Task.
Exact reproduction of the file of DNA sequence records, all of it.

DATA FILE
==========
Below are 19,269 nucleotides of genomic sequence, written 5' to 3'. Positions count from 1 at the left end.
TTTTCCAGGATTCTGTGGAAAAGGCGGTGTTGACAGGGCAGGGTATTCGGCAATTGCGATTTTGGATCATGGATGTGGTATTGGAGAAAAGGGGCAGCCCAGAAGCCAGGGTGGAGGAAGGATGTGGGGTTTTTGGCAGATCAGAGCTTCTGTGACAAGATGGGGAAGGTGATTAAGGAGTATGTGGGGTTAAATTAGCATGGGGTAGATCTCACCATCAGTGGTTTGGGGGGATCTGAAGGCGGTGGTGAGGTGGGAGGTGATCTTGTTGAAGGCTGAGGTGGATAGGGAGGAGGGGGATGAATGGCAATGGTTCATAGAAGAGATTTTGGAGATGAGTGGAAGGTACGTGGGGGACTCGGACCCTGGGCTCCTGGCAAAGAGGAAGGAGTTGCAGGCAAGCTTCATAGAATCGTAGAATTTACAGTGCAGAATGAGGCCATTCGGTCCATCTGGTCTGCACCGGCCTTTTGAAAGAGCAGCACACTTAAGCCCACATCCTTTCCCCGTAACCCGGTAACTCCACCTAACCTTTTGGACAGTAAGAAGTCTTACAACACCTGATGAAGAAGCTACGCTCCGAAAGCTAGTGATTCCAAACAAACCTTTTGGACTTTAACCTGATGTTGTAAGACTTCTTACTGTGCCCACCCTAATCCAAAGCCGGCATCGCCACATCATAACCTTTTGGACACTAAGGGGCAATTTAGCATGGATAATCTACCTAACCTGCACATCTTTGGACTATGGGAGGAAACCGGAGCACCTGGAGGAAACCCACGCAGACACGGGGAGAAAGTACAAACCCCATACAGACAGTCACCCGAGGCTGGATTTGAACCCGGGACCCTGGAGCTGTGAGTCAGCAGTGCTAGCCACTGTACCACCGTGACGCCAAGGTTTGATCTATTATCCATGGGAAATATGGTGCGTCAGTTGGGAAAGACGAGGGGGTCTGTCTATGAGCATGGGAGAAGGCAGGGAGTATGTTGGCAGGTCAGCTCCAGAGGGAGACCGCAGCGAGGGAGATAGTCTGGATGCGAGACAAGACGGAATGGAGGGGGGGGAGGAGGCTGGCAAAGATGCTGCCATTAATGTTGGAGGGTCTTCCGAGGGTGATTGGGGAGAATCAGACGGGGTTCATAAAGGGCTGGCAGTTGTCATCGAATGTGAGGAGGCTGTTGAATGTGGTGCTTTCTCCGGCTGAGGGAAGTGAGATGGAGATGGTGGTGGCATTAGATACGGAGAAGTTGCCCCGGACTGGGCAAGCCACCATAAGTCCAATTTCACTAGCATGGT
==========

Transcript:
Below are 19,269 nucleotides of genomic sequence, written 5' to 3'. Positions count from 1 at the left end.
TTTTCCAGGATTCTGTGGAAAAGGCGGTGTTGACAGGGCAGGGTATTCGGCAATTGCGATTTTGGATCATGGATGTGGTATTGGAGAAAAGGGGCAGCCCAGAAGCCAGGGTGGAGGAAGGATGTGGGGTTTTTGGCAGATCAGAGCTTCTGTGACAAGATGGGGAAGGTGATTAAGGAGTATGTGGGGTTAAATTAGCATGGGGTAGATCTCACCATCAGTGGTTTGGGGGGATCTGAAGGCGGTGGTGAGGTGGGAGGTGATCTTGTTGAAGGCTGAGGTGGATAGGGAGGAGGGGGATGAATGGCAATGGTTCATAGAAGAGATTTTGGAGATGAGTGGAAGGTACGTGGGGGACTCGGACCCTGGGCTCCTGGCAAAGAGGAAGGAGTTGCAGGCAAGCTTCATAGAATCGTAGAATTTACAGTGCAGAATGAGGCCATTCGGTCCATCTGGTCTGCACCGGCCTTTTGAAAGAGCAGCACACTTAAGCCCACATCCTTTCCCCGTAACCCGGTAACTCCACCTAACCTTTTGGACAGTAAGAAGTCTTACAACACCTGATGAAGAAGCTACGCTCCGAAAGCTAGTGATTCCAAACAAACCTTTTGGACTTTAACCTGATGTTGTAAGACTTCTTACTGTGCCCACCCTAATCCAAAGCCGGCATCGCCACATCATAACCTTTTGGACACTAAGGGGCAATTTAGCATGGATAATCTACCTAACCTGCACATCTTTGGACTATGGGAGGAAACCGGAGCACCTGGAGGAAACCCACGCAGACACGGGGAGAAAGTACAAACCCCATACAGACAGTCACCCGAGGCTGGATTTGAACCCGGGACCCTGGAGCTGTGAGTCAGCAGTGCTAGCCACTGTACCACCGTGACGCCAAGGTTTGATCTATTATCCATGGGAAATATGGTGCGTCAGTTGGGAAAGACGAGGGGGTCTGTCTATGAGCATGGGAGAAGGCAGGGAGTATGTTGGCAGGTCAGCTCCAGAGGGAGACCGCAGCGAGGGAGATAGTCTGGATGCGAGACAAGACGGAATGGAGGGGGGGGAGGAGGCTGGCAAAGATGCTGCCATTAATGTTGGAGGGTCTTCCGAGGGTGATTGGGGAGAATCAGACGGGGTTCATAAAGGGCTGGCAGTTGTCATCGAATGTGAGGAGGCTGTTGAATGTGGTGCTTTCTCCGGCTGAGGGAAGTGAGATGGAGATGGTGGTGGCATTAGATACGGAGAAGTTGCCCCGGACTGGGCAAGCCACCATAAGTCCAATTTCACTAGCATGGT